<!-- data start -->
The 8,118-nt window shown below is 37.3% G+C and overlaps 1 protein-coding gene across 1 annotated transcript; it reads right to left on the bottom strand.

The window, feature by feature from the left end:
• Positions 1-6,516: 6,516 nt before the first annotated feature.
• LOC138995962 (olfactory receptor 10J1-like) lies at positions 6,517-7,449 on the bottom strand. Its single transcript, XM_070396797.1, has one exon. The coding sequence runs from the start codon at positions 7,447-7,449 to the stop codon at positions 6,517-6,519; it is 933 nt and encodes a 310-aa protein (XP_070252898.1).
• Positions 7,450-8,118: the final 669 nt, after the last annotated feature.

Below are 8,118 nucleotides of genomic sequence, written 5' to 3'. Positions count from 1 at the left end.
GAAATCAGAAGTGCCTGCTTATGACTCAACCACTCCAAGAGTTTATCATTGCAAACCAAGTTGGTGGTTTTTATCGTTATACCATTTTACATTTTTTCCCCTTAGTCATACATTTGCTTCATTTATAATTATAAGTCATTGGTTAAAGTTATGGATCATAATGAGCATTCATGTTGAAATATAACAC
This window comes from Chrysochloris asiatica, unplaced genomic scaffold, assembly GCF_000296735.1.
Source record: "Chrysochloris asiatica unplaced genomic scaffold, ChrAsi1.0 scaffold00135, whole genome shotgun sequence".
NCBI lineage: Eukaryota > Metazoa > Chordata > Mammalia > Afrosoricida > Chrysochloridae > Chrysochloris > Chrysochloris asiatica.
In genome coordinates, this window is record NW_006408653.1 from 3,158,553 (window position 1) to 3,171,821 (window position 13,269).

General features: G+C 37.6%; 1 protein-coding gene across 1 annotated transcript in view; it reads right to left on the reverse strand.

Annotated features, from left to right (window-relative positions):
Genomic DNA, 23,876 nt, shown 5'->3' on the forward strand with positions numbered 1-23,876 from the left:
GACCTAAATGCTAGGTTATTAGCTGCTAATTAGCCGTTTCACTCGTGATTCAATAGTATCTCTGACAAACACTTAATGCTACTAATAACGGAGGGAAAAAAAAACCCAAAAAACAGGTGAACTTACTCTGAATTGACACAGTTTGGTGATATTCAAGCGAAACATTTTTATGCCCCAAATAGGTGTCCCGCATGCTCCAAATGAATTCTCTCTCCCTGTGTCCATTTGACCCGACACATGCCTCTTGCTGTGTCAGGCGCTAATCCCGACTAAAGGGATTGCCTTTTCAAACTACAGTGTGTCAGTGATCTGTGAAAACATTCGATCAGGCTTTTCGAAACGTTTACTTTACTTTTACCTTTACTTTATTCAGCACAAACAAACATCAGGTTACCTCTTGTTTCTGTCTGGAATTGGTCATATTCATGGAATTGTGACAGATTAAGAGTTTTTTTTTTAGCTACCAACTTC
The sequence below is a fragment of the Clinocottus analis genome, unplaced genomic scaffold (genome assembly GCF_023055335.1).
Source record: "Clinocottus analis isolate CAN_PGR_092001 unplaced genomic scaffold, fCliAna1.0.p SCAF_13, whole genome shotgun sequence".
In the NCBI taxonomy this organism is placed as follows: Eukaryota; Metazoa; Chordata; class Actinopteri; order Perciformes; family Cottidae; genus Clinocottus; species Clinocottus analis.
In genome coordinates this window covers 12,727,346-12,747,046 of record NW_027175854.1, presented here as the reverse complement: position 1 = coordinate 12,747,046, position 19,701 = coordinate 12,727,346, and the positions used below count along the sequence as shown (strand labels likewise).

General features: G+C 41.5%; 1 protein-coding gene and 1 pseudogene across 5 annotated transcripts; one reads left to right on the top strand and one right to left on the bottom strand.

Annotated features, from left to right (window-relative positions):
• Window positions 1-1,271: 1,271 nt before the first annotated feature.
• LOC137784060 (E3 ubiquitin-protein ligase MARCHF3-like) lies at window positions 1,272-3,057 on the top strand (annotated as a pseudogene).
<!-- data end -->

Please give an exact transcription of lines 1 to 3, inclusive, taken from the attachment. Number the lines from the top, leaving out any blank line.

The 8,118-nt window shown below is 37.3% G+C and overlaps 1 protein-coding gene across 1 annotated transcript; it reads right to left on the bottom strand.

The window, feature by feature from the left end:
• Positions 1-6,516: 6,516 nt before the first annotated feature.